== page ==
|Aunt Melissa met us for breakfast in the Cook’s cafeteria after our 8 am appointment this morning.|
I didn’t put much effort into this post, so I’m sorry in advance for how poorly written it is. I’m just too tired to try very hard to assort my thoughts into a pleasing order.
When we scheduled the MRI for Hayes in August and expected to see our neurologist to discuss the results in the following November, we had no idea the events that would transpire that would lead us to meet with the doctor an entire month early. Never would we have expected the events that could occur within a matter of weeks.
So it happens that in the six weeks since the MRI, we have witnessed Hayes have countless seizures, visited the children’s hospital five times, watched Hayes endure the EEG procedures four times, administered three different medications 94 times, missed a lot of days at work, and driven even more miles.
It. has. been. crazy, up. in. here.
Today, we finally met again with the neurologist who’s been with Hayes since he was younger than six months old. He gave us a wealth of information, compassion, and comfort. We like him because he is straightforward in his discussion and treatment approach. We reviewed Hayes’ MRI and EEG results, responses to medication thus far (we began ONFI last Friday night with good results, and began tapering off the steroid yesterday due to the undesirable side effects and the fact that he was still having seizures LIKE WHOA), and discussed the future (as far as the next few months). He (the doctor) ordered labs, an ambulatory EEG, planned for an upcoming spinal tap (to check for metabolic conditions that may be causing his underlying brain disorder), and answered our questions for over an hour.
|We’ll be checking this EEG unit every hour or so for its blinking yellow light, which means the brainwaves are still being recorded.|
After being at Cook’s rather longer than we’d planned, we brought Hayes home once again hooked up to his EEG gear. (An ambulatory EEG is completely mobile – we brought the whole EEG unit, which is about the size of a paperback novel – home with us.) We’ll be monitoring his brain over the next 24 hours to assess how well the ONFI is actually working, and then Koby will return the EEG unit to Cook’s tomorrow. If the medicine is not working as well as we’d hoped to stop the seizures, we’ll increase the dosage and/or begin ACTH injections. The ACTH injections carry a less-than-attractive array of side-effects and risks, but prove effective quickly when most other medicines fail.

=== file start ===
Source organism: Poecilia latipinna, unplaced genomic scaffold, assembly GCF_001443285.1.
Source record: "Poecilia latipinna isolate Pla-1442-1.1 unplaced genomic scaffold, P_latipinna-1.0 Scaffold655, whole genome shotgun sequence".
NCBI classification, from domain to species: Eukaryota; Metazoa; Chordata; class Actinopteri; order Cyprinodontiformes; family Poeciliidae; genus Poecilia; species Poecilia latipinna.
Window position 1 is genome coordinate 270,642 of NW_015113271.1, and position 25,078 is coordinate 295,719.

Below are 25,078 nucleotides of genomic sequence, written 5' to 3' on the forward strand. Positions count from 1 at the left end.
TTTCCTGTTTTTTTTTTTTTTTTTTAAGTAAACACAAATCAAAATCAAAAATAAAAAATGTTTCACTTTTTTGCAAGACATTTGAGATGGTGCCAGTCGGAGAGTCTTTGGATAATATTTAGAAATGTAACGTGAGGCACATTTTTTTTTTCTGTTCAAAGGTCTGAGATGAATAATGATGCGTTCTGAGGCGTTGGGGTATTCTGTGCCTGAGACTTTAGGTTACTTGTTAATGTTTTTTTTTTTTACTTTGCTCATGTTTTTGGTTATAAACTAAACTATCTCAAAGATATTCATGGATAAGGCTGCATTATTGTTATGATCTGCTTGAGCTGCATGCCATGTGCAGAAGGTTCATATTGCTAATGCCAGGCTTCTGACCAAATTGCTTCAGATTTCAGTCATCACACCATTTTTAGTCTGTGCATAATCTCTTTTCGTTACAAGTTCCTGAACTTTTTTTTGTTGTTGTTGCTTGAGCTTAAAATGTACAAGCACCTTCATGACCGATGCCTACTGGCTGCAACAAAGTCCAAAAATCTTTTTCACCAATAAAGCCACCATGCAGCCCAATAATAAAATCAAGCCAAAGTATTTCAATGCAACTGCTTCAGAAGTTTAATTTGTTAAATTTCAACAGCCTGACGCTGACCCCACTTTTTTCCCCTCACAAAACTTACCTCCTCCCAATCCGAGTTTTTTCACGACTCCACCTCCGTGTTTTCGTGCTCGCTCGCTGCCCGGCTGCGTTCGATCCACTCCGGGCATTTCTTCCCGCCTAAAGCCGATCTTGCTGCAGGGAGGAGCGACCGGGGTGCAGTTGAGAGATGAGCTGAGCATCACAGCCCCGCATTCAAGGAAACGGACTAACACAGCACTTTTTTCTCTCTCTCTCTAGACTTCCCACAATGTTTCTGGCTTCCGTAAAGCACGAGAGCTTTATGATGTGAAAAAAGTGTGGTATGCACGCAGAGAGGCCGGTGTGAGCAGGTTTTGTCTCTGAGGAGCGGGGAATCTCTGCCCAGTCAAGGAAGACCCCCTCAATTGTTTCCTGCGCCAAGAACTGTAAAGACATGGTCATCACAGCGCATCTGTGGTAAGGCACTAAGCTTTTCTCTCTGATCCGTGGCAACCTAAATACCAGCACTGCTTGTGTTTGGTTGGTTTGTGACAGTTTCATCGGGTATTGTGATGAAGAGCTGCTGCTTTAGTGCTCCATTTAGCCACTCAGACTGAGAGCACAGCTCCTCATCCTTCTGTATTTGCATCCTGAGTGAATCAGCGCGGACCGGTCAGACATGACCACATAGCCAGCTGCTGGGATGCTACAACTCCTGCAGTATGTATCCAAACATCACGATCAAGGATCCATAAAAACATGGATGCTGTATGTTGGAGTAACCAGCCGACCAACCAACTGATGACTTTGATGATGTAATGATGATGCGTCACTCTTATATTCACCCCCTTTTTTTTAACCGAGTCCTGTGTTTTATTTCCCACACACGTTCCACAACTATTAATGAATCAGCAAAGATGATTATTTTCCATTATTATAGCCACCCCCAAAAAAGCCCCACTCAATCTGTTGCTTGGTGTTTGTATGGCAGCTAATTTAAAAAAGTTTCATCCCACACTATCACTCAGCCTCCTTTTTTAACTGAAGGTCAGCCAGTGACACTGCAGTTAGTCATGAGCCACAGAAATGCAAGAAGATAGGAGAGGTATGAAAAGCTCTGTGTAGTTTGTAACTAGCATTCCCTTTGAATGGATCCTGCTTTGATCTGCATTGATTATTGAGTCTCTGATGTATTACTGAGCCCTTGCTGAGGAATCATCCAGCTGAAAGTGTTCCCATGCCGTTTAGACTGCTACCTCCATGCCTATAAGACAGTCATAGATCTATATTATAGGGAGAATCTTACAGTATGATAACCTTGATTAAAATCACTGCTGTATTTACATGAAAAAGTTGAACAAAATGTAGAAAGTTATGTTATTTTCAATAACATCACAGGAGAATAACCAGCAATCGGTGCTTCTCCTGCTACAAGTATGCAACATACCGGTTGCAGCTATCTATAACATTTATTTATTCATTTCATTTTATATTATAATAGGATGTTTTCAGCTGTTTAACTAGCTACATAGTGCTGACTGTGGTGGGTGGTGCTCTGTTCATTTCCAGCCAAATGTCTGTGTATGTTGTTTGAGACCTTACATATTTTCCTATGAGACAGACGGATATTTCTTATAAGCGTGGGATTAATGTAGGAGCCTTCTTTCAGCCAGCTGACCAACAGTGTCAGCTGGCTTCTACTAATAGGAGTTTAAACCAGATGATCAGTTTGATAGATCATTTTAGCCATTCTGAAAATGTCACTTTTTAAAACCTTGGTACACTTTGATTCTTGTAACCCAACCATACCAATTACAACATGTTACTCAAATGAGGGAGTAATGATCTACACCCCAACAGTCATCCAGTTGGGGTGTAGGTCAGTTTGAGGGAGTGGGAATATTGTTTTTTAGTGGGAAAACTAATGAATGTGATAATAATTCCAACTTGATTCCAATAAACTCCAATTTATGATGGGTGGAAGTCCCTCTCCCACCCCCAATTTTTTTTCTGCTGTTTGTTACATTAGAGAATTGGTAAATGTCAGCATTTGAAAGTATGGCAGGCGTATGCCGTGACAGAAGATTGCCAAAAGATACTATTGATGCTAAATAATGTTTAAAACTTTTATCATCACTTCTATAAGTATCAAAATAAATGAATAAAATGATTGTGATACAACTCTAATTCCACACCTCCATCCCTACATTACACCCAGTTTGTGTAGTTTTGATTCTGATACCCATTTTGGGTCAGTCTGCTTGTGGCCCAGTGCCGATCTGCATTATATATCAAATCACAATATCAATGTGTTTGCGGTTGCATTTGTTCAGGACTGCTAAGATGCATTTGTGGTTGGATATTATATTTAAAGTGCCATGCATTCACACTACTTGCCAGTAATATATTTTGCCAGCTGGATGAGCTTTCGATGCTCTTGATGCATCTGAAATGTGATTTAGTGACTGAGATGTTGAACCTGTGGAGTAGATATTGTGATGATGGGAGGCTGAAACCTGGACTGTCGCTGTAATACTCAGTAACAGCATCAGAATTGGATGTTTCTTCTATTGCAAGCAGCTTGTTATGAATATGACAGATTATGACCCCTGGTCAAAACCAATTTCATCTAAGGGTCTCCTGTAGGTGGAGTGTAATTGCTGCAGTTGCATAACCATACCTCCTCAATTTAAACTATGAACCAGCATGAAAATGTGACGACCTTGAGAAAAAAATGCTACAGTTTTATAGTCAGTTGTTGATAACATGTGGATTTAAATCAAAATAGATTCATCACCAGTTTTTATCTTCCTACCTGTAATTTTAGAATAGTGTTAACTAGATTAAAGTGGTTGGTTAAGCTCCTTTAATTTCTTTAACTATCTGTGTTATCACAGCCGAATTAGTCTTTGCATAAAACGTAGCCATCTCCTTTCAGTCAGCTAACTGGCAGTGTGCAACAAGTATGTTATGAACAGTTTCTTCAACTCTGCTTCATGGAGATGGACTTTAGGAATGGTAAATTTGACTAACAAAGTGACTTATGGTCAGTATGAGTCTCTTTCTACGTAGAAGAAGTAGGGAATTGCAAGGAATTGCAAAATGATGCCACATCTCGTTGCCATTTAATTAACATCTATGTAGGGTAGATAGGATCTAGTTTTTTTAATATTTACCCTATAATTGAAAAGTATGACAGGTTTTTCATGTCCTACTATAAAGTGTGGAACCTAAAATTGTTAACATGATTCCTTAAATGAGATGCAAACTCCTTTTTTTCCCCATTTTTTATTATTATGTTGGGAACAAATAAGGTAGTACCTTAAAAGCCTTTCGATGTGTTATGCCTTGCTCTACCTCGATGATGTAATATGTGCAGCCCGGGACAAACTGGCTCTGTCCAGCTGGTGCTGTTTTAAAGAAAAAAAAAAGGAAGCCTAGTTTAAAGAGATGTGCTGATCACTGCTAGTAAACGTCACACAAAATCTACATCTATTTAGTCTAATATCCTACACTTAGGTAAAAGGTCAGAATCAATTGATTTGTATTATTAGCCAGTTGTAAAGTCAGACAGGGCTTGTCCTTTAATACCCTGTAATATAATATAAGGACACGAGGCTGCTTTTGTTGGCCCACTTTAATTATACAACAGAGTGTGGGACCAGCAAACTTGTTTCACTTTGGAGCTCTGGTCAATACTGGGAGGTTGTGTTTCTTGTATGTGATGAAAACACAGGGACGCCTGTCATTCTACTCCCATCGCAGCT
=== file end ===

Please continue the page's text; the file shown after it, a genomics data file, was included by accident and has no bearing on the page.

The reason we’re treating these seizures so aggressively lies in the diagnosis that was added to Hayes’ collection today: West Syndrome. This is a rare form of epilepsy that occurs primarily in infants (which is the only reason the epilepsy specialist did not attach this name to Hayes’ seizures – but our neuro says, and I quote, “If it quacks like a duck…”) and can occur for a variety of reasons, but generally leads to unfavorable long-term consequences if the seizures cannot be completely eradicated. If uncontrolled, Infantile Spasms can evolve into a lifelong epileptic condition called Lennox Gastaut Syndrome (LGS). (Please note that Hayes does not have a diagnosis of LGS right now.)
Even though this a brand new diagnosis, Koby and I aren’t blindsided by any of the information we got today. The worst part of the day happened as Hayes was getting his EEG underway; the tech was testing all the connections and watching his brainwaves on the monitor and…
I think he had a seizure.
Total nightmarish feeling. Very, very bad feeling. Please pray with all your might that the little blip I saw on the computer screen, that the instantaneous flinch of his precious body was the LAST SEIZURE HE’LL EVER HAVE. I’d really appreciate it.
At the conclusion of our appointment this morning, our neurologist casually added, “Oh! And thanks for the blog.”
Apparently, there is an employee whose job it is to scour the internet and social media for mentions of Cook Children’s Hospital and see what’s said… which gives me an idea. (It also gives me an idea for a serious career calling that I totally missed – this girl can Google ANYTHING. I’ve probably done two bachelor’s degree’s worth of research on Wikipedia.)
Hey, Cook Children’s Hospital (a.k.a. Cook’s, conveniently located in Fort Worth, Texas for your convenience), you know what would be awesome?! Why not start an EEG customer loyalty program? You know, BOGO offers? Punch cards? Frequent flyer miles? Just a thought… (Cook Children’s. 🙂 )
|Peace out, dudes and dudettes.|